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Seeking Alpha contributor Dana Blankenhorn wrote an article, Higher Mileage Cars Can Send Message to the Market, that shows the type of forward-thinking many investors tend not to display. There's a sense of entitlement in the air, and many Americans, in particular, cling to it vis-a-vis the stock market and the open road.

Blankenhorn astutely notes that despite the expected reports of resistance, automakers will actually embrace the government's desire for a 56-mile per gallon (mpg) standard for cars and light trucks by 2025. The dealers have a beef, but, like Blankenhorn says, they always complain. A move toward better fuel efficiency - namely more hybrids and electric vehicles (EVs) - makes economic sense for the automakers. Blankenhorn writes:



While the Chinese run into one another in a mix of electric go-carts and EVs that would never meet U.S. standards for a cul-de-sac, let alone the highway, America can actually innovate again, outside of the mobile phone and social networking spaces. Imagine the U.S. emerging as the leader in EVs and fuel-efficient vehicles.

More than the automakers, many Americans - drivers, investors and driver-investors - resist the inevitable change. On two fronts, the aforementioned sense of entitlement comes into play.

First, no matter how frequently investors refer to themselves as "long-term," many view a bull market as a birthright. When a flash crash, all-out crash or fleeting bear market ensues, they tend to look for a villain - that one person (the President!) or group of people (hedge funds!) responsible for messing with the comfortable bliss of the expected status quo. When the market resumes its expected upward trend, norms get restored until the next "manipulative" event triggers a temporary takedown.

Second, the car culture that permeates the U.S. perpetuates the notion that Americans should be able to drive whenever, wherever, however and whatever they want, unabated. In fact, contrary to much of the rest of the west, Americans have come to expect government to facilitate their obsession with incessant driving and gas-guzzling SUVs. You'll be hard-pressed to hear a yelp about subsidies for highways (thanks to a relatively non-existent gas tax), but any discussion of favoring EVs over SUVs or complete streets over parking spaces sparks outrage.

Of course, you can argue until gasoline comes out of your ears that the government should not impose its will on the people. It should let the market dictate the types of cars automakers should produce. If the market votes in favor of something that gets 20 mpg, so be it. That's where the self-entitlement comes in. Just because you choose it does not mean it's the right choice for the rest of the world or even yourself, for that matter.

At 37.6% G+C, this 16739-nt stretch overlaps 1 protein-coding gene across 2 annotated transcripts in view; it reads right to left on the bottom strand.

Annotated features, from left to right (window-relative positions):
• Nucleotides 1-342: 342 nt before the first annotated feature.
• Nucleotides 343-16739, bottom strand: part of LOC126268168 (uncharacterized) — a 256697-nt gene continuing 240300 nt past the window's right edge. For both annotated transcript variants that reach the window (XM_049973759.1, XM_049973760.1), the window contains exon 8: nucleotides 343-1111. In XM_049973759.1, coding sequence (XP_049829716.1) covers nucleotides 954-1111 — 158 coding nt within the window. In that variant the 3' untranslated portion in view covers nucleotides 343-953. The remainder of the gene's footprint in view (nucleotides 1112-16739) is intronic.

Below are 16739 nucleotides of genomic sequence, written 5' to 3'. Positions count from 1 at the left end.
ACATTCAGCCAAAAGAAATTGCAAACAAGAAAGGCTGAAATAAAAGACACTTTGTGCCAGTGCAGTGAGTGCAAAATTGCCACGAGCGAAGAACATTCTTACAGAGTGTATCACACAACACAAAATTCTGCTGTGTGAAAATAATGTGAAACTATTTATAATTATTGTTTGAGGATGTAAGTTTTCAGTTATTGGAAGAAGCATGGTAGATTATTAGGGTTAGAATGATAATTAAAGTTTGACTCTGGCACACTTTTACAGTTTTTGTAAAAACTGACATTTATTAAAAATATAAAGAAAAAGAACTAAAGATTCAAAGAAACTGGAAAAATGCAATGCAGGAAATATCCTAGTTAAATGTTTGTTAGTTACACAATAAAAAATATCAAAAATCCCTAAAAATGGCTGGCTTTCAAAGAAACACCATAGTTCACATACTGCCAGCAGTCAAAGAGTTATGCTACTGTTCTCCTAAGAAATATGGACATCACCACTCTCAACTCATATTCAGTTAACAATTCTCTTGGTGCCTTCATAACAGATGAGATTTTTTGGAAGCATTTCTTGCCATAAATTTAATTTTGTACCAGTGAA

Every once in a while, government needs to step in to save "free-thinking" people from themselves. Two-thirds of the nation is fat and healthcare costs are out of control - force proper nutrition down the people's throats. The same type of logic applies to the nation's automobile fleet. Turning crude into gasoline isn't working out for us - structure the system where one day Americans will have no choice but to opt for a fuel-efficient vehicle. It could be worse, really. The government could ask you to walk or bike and leave the car at home, but, of course, the political will for such common sense lacks in Washington.

Agree or disagree with my or Blankenhorn's sentiment, I think you can profit from it, given a long-term time horizon. It's pretty clear that the get-rich-quick stocks and millionaire-making IPOs are fewer and farther between these days. We might even have to get used to living without a perpetual bull market. And while you may despise government intervention at the gas pedal and pump, a self-entitled attitude gets you nowhere in the stock market.

Simply put, read the writing on the wall. Don't pay attention to the political dog and pony shows. In five or 10 years, don't be the investor who wished he had seen the trend coming. Take the cue from Ford (NYSE:F) when it reports that it plans to triple EV production. Pay attention to supply and demand, not the initial slow and methodical roll out of EVs from Nissan (OTCPK:NSANY) and General Motors (NYSE:GM). Know the niche market that luxury automakers like Tesla Motors (NASDAQ:TSLA) will dominate. Realize that EV charging stations are sprouting like wildfires across the nation. Know the names of the major players - NRG Energy (NYSE:NRG), AeroVironment (NASDAQ:AVAV), American Electric Power (NYSE:AEP), EcoTality (ECTY), Coulomb Technologies and others. Stay on top of the surprising names, such as Best Buy (NYSE:BBY) that have entered the EV fray.

In the coming weeks I will update my basket of EV-related stocks. In the meantime, you can review the first two installments that detail my approach to investing in the EV space here and here. Often, you have to put aside the things you hold dear - what you feel you're entitled to and your political views - in favor of making money in the stock market. For a not-so-old "lefty" like me, that has meant considering investments in "evil" oil companies and the poster children of big-box retail. Those who fall a bit more to the "right" might need to reconsider their psychological and political inhibitions if they want to make the prescient play on the auto industry before the story gets told.

Disclosure: I am long F, TSLA.

Source: Set Aside Self-Entitlement and Politics and Invest in EVs and the Auto Industry